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It is the middle of summer, or at least the middle of warm weather, if not summer exactly, here in Ontario and apart from the extreme dryness, it has been a beautiful summer! Roses are loaded with blooms! One bush I counted to 74 buds before concluding it has ‘a lot’, and the actual number doesn’t really matter. And the Limelight hydrangeas are about to bloom, as the delphiniums slowly die off from their first splash of colour.
Seasons are filled with wonder, and then they pass, each bringing in a new season with new wonder. And in each there are things we can long for or miss in another season, while fully embracing the one we’re in. At least I find myself doing that. I look at the evergreen, while sitting barefoot on my front porch sipping a glass of ice tea or some other summer love, and imagine it in winter with sparkling lights. But even as I imagine it, in that moment it is summer I am in love with the warmth.
Til winter rolls around, however, I’m happy to wear boots and a coat, with no desire to sit on my front porch, quenching summer’s thirst. And I certainly don’t sit there in bare feet.
Life experience isn’t that different. When changing of seasons is necessary, whether we like it or not, we are wise to adjust to the new season. And, figuratively speaking, I may have sat in the snow, barefoot, for a while already.
It has been six years now, since working closely with trauma victims, listening to broken stories, encouraging victims, trying to keep healthy boundaries in place–which can be easier said than done, for some. And they’ve been the best six years of my life, on so many levels. They have also been the hardest in other ways.
One of the things I encourage in clients is healthy boundaries, both in personal experience and in respecting the boundaries others set, which can be a difficult thing to learn when boundaries have been seriously violated, and we’ve been taught to give and sacrifice until we drop or burnout. But it’s critical to take steps that are in the best interest of personal well-being and family before such a thing happens. In the past two weeks, after trying to make adjustments and find other ways to ‘make it work’, it quickly became evident that the changes I was trying to make would bring more stress than relief and my lessons on boundaries needed a close look and personal application. So, after seeking counsel from several individuals, including my doctor who is a rather amazing woman, I knew it was time to take my own advice, and that of everyone I consulted. In the uncertainty of what is best right now, I saw these words, “Do the next right thing” and the words stuck. If I am to be healthy for my family, for university and to continue advocating for victims, I must do ‘the next right thing’. And that next right thing is to take a step back from working with trauma clients for the time being and focus on family, writing and then to University of Waterloo in September.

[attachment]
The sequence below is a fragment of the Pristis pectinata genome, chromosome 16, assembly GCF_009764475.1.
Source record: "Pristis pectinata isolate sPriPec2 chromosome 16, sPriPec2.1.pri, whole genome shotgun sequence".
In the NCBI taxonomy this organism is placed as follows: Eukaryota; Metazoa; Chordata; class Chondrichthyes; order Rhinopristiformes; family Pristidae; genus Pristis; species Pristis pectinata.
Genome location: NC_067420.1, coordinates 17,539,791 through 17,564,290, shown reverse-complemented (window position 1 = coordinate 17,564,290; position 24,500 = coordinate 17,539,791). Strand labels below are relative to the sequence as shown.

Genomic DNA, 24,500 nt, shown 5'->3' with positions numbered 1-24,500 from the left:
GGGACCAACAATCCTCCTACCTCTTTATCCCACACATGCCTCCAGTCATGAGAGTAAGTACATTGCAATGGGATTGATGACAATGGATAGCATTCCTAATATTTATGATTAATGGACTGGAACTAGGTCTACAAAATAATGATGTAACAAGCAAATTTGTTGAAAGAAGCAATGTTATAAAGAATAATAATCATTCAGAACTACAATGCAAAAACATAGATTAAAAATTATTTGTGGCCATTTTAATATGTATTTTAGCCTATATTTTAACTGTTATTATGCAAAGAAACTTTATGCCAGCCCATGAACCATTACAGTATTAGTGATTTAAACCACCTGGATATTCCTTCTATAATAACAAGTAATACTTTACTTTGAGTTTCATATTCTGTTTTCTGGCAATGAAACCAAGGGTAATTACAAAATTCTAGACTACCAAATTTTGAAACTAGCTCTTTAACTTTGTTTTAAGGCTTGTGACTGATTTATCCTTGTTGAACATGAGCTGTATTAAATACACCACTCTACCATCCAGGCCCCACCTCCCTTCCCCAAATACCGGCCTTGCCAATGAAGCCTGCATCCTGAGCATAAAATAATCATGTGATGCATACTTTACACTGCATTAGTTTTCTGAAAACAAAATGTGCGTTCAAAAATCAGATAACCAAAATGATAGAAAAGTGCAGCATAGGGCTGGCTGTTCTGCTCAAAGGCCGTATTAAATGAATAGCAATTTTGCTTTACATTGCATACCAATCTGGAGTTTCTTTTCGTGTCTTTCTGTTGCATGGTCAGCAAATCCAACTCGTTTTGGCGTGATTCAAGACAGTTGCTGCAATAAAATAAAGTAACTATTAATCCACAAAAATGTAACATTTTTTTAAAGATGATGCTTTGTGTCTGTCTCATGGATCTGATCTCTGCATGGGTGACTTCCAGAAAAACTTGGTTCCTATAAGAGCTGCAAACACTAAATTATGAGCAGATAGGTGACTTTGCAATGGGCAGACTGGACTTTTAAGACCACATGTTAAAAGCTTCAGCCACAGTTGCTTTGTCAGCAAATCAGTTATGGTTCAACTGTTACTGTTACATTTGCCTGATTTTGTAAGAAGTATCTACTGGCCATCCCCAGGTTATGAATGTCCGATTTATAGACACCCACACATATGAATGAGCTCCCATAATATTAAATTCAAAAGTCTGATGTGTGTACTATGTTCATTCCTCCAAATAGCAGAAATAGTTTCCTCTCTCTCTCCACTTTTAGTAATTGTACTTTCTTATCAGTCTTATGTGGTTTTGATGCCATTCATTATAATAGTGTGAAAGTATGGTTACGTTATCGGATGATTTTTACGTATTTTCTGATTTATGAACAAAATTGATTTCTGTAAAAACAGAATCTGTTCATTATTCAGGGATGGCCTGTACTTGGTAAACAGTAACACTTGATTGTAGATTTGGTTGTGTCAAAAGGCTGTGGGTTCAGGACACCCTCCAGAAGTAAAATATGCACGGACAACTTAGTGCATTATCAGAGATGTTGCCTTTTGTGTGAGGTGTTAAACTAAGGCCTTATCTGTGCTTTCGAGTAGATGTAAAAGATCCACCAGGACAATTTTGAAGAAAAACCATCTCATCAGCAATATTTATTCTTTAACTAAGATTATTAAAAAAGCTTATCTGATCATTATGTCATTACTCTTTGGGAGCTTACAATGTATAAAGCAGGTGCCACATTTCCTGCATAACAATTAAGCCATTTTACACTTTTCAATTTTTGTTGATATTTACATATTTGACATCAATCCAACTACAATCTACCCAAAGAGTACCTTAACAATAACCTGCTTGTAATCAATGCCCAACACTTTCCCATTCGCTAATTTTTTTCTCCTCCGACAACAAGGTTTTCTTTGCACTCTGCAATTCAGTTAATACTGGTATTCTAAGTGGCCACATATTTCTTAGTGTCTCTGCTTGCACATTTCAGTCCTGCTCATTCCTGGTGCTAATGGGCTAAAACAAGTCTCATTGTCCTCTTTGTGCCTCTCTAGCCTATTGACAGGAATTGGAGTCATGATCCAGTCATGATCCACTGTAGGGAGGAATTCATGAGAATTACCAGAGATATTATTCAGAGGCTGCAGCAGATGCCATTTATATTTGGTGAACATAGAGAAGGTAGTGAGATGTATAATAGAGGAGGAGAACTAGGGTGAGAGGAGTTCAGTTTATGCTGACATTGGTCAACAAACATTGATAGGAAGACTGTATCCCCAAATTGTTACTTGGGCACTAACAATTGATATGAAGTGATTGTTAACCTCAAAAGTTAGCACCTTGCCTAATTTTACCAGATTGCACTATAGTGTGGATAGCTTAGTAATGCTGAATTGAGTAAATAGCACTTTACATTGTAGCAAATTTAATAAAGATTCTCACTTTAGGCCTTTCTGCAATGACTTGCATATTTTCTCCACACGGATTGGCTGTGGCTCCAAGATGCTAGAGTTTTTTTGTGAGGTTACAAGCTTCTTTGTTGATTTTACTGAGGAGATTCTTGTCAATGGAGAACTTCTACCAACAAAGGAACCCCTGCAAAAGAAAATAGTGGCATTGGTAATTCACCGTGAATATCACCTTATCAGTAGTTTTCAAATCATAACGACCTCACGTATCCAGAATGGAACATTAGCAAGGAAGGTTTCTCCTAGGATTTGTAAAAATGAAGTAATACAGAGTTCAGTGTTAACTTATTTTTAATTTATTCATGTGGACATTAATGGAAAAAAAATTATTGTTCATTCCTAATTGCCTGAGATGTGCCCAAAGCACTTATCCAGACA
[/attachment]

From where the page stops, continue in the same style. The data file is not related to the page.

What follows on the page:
I have heard other individuals talk about needing to leave trauma support, due to secondary trauma, and am thankful that in this area God has given me resilience, rarely experiencing it. Admittedly, the area(s) I have struggled are in dealing with blatant manipulations, as well as when boundaries are ignored and violated, so that our world is invaded as a family and couple, or when focusing on personal commitments. Manipulation can only be faced as it happens with clients, and boundaries set to bring about healthier habits. And fortunately there is much good information out there, about healthy boundaries, how to set them, and when to ‘draw a line in the sand’ if they are violated. And on this front I have been blessed beyond words, having had very few problems with boundaries being violated. For this I am most grateful, and thank God, so that I can look back at six years of client relationships and see predominantly positive relationships, and wouldn’t hesitate to return to one-on-one sessions, when school is less intense for having had the most amazing opportunities to walk with victims and see healing come.
So, while I am making changes, I’m not ‘going’ anywhere, and will continue to blog occasionally, and focus more on doing public speaking engagements as far as Generations Unleashed goes, though more one-off engagements in various environments to create awareness, versus church-focused conferences. And, God-willing, I will be able to follow through with travel plans for this summer, where I’ve made commitments. And though I am making myself available to several past clients, and welcome requests from other past clients, to meet from time to time, I will not currently be taking on new clients, or working in intense and high-trauma cases. And it is unlikely that I will consider taking on any full time clients during the first four months of University, starting this September, as I will have 5 courses and must maintain 75% average or higher in each one, to be accepted into the 16-month Master program in January.